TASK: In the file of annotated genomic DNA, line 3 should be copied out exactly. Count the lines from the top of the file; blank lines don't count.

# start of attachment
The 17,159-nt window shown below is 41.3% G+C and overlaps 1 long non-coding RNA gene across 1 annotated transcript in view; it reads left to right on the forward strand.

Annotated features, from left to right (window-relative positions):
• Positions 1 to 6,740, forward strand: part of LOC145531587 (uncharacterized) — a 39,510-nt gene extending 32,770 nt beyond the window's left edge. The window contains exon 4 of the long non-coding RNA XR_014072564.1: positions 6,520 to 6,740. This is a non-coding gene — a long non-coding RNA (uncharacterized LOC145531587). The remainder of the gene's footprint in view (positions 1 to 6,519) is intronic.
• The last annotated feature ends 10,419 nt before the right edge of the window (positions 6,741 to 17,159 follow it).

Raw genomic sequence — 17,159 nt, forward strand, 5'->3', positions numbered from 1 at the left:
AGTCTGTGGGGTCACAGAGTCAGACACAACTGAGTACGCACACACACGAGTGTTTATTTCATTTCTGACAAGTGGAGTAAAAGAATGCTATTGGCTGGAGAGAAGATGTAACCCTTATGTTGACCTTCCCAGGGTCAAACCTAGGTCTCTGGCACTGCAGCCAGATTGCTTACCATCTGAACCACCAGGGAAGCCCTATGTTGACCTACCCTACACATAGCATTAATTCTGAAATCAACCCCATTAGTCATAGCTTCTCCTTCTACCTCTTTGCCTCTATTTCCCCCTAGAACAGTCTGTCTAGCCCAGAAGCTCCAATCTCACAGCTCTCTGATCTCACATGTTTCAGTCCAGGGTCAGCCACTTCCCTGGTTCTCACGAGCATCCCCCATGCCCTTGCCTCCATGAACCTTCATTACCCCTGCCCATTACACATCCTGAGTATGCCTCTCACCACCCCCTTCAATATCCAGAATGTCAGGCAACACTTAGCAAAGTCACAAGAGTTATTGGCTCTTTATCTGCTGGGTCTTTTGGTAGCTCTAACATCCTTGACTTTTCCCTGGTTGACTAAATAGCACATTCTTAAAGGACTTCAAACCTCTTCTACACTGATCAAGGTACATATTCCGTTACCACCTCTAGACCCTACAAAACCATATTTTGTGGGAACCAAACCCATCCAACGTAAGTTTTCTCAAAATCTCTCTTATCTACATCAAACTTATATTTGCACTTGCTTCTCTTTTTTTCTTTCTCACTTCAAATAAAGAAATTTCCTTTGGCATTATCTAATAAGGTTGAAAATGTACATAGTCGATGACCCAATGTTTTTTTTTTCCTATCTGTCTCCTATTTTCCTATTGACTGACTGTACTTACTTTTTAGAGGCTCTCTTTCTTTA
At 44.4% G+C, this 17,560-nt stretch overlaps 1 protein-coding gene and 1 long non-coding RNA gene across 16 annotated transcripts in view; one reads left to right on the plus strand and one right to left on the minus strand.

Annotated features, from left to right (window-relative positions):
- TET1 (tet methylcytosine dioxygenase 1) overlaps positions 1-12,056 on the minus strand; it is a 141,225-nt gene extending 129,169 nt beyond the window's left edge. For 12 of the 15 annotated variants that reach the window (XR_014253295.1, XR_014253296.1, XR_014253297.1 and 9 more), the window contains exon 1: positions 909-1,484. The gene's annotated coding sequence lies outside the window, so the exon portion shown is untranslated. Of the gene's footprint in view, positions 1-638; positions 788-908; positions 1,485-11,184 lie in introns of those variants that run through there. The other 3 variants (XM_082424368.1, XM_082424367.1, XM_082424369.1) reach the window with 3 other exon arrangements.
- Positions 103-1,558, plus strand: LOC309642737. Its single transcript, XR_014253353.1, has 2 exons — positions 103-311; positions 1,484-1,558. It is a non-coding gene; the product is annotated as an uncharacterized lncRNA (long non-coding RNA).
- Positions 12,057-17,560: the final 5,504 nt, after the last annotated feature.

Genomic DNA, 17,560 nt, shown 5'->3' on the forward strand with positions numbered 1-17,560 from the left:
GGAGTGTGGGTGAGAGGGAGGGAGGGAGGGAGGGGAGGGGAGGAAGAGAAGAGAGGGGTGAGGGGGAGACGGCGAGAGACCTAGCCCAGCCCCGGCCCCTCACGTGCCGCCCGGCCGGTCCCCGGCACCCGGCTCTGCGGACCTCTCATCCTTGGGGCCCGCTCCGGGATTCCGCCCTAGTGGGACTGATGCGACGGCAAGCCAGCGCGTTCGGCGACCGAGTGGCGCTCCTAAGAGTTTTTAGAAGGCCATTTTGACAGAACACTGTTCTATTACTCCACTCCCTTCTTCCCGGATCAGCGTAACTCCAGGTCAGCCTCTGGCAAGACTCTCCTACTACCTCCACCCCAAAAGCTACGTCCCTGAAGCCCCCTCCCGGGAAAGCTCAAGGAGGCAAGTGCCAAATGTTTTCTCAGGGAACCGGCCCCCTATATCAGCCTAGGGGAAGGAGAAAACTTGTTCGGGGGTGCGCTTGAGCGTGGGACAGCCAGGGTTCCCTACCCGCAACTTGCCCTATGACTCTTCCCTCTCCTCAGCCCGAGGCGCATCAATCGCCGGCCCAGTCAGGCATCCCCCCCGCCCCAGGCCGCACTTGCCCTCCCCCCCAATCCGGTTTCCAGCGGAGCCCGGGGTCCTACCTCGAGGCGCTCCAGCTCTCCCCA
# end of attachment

• Positions 1 to 6,740, forward strand: part of LOC145531587 (uncharacterized) — a 39,510-nt gene extending 32,770 nt beyond the window's left edge. The window contains exon 4 of the long non-coding RNA XR_014072564.1: positions 6,520 to 6,740. This is a non-coding gene — a long non-coding RNA (uncharacterized LOC145531587). The remainder of the gene's footprint in view (positions 1 to 6,519) is intronic.